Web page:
Interview with Michele Kavanagh - PTA co-chair and caseworker for Tom Tugendhat MP

04/09/18

Michele Kavanagh is a mum of two and co-Chair of St Margaret Clitherow Primary School PTA, a position she has held for a year. She is a caseworker for Tom Tugendhat, the MP for Tonbridge and Malling, a role which sees her supporting members of the local community to find solutions to the problems they present, ranging from education to health, the environment and many more areas.

When did you decide to get involved with your school's PTA?

Right from Reception. I thought it was important to support the school, and it seemed like a great way of giving something back. My sister already had kids at the school and was involved in the PTA, so she took me along to my first meeting.

How would you describe your school?

It’s a family-oriented school of around 370 children. It’s very international and diverse, culturally, ethnically, and in terms of children’s faith.

What do you do for a living?

I am a caseworker for Tom Tugendhat MP for Tonbridge and Malling. My job is a bit like being an agony aunt - I get to advise people in our community, listen to their problems and help them to find solutions. Every day is different. I can be dealing with issues such as health/NHS, ageing population, transport and education to helping someone deal with a bees' nest. It’s a very rewarding job. My role has a particular focus on Education & Health. I can be fighting for someone to have access to the right medical equipment, such as a specialist wheelchair, to helping with school waiting lists and supporting parents applying for EHC Plans (Education & Health care plan) for children with special needs. Depending on the case, Tom may be in a position to escalate or follow up and work with Kent County Council to move decisions along.

What's your favourite part of the job?

Being able to support local people. It’s a very rewarding role. I get a real sense of achievement when I can help someone find a solution to a problem they are having. I enjoy working with people directly, by doing house visits, for example.There are so many issues right on our doorstep that I wasn’t aware of. It’s good to be able to help someone.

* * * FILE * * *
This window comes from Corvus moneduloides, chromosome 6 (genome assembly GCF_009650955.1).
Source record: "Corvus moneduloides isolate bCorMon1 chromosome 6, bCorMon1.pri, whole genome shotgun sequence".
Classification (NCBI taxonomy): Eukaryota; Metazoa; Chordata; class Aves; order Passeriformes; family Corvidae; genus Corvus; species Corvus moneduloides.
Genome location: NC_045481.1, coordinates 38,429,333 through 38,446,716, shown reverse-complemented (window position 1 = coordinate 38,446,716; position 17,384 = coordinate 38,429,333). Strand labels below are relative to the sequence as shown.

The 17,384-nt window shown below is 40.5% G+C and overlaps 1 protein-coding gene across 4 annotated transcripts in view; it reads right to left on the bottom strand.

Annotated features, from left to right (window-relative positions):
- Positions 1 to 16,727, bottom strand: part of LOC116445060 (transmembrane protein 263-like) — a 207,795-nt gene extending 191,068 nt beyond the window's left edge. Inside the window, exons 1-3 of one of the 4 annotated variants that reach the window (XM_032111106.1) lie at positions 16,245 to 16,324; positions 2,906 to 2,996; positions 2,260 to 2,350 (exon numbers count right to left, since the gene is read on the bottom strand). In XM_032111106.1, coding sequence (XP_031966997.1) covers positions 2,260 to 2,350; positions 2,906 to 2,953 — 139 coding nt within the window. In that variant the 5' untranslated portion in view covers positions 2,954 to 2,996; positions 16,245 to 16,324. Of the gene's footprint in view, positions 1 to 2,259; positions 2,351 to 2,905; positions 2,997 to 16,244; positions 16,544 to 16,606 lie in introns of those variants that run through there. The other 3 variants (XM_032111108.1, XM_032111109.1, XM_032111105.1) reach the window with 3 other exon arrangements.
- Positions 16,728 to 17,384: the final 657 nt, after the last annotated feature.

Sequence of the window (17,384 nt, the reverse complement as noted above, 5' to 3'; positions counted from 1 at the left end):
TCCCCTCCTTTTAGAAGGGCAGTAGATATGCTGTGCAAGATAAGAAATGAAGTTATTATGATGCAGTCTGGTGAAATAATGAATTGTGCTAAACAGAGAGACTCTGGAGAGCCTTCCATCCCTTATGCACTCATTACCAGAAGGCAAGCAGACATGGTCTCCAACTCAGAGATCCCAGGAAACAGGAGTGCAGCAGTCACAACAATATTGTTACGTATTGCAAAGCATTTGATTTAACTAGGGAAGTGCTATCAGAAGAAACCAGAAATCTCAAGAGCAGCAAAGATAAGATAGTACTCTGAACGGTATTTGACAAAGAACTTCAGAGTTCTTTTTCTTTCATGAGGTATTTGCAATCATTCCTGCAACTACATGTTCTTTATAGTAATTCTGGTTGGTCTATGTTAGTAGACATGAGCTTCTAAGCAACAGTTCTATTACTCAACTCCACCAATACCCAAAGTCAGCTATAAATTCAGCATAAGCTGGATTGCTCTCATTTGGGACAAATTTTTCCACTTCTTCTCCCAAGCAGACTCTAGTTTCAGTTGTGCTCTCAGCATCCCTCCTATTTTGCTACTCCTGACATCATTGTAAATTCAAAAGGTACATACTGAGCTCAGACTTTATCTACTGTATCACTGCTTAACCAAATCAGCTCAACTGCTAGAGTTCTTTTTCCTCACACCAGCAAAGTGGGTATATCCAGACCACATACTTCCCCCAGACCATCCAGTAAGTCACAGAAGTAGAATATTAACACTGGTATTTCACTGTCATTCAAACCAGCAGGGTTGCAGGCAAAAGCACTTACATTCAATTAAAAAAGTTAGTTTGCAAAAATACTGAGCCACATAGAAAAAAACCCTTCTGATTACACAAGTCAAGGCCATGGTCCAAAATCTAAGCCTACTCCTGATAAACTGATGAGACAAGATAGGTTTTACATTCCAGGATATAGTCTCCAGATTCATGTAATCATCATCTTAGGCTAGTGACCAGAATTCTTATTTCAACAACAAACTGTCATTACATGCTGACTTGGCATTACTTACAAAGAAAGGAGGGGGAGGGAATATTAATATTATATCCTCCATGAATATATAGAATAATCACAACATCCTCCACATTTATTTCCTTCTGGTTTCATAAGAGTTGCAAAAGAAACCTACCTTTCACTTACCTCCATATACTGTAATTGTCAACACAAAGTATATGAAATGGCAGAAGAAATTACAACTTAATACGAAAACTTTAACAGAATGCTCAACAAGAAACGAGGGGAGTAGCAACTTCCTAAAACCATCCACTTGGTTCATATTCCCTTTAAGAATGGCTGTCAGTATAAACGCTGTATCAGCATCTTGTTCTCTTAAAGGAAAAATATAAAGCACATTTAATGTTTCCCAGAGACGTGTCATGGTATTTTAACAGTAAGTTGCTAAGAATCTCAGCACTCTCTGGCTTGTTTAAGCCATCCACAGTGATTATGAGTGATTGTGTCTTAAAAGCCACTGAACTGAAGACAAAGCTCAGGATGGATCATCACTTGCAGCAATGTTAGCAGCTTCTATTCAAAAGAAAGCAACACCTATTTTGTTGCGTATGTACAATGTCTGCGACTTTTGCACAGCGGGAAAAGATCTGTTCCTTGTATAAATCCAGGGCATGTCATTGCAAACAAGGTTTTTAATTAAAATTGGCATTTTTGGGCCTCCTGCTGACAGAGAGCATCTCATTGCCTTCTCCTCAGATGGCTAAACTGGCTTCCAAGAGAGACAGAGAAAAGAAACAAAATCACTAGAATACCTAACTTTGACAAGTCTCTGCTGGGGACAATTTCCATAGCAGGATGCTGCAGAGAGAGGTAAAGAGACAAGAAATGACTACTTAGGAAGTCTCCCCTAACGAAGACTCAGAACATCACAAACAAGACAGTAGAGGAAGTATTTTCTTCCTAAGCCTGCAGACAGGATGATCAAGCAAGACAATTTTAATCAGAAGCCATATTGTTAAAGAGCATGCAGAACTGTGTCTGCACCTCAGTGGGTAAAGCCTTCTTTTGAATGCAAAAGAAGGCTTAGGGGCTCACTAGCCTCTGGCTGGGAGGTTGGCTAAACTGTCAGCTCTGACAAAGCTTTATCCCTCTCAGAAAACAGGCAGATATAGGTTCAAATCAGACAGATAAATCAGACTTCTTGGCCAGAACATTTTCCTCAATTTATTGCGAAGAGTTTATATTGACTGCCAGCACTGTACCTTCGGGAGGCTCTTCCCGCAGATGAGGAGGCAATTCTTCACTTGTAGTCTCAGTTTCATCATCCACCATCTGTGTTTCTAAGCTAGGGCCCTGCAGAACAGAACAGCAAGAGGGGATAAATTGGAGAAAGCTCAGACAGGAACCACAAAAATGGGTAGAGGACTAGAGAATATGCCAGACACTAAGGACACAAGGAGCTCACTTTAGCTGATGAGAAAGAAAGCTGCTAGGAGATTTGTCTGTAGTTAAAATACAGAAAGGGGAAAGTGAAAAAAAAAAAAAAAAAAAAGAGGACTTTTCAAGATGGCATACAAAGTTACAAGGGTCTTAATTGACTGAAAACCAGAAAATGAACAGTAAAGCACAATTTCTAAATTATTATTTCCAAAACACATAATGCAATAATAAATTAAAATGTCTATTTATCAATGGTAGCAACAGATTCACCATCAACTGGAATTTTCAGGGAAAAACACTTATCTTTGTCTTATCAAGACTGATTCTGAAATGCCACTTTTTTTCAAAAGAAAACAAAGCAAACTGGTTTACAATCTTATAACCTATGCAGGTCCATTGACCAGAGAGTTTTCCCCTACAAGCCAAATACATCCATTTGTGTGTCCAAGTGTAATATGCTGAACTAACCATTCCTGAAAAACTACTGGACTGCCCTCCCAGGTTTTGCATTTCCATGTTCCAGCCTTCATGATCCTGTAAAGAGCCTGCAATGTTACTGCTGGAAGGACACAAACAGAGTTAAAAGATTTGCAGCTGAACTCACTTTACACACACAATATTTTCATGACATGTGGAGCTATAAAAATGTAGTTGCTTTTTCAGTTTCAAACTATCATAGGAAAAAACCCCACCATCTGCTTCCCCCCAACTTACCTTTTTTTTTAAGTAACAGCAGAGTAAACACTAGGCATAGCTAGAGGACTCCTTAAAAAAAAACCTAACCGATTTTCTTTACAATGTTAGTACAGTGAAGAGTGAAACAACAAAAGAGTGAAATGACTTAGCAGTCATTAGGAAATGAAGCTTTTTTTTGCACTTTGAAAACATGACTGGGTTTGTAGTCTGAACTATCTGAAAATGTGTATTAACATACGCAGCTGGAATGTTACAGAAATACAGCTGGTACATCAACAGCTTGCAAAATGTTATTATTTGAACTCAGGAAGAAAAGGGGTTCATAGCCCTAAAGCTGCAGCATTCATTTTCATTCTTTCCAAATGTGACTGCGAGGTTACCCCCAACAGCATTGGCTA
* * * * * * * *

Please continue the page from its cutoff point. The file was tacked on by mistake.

Did you know much about politics or your MP (Tom Tugendhat) before you started working for him?

I remember seeing him at local events such as the Remembrance Day parade. I have always been a local supporter. My husband and I both have an interest in politics, and I did a degree in International Studies at Uni.

What was the biggest revelation about politicians?

Definitely the amount of hours they put in. I had no idea! They work until 9-10pm daily. Tom's work is so wide-ranging and includes local constituency issues, dealing with local government, working as Chair of the Foreign Affairs Committee, Westminster events, party commitments and media. There is a lot of hard work in the background; and in their personal dedication to the job, helping make things better for people locally. It’s definitely more of a calling than a job.

What was the biggest revelation about parliament?

The place! There are people scurrying around everywhere getting things done. It’s when you stop and think about the impact this is having - the power to make things better for people - it’s quite amazing. Also, listening to speeches and debates - the passion in the room is incredible.

What’s the most interesting thing about working for a politician?

Seeing how they work on a daily basis and how they get everything done. I don’t know how Tom does it! I do have to remind him to have his lunch more often than not. That, and to wear his tie!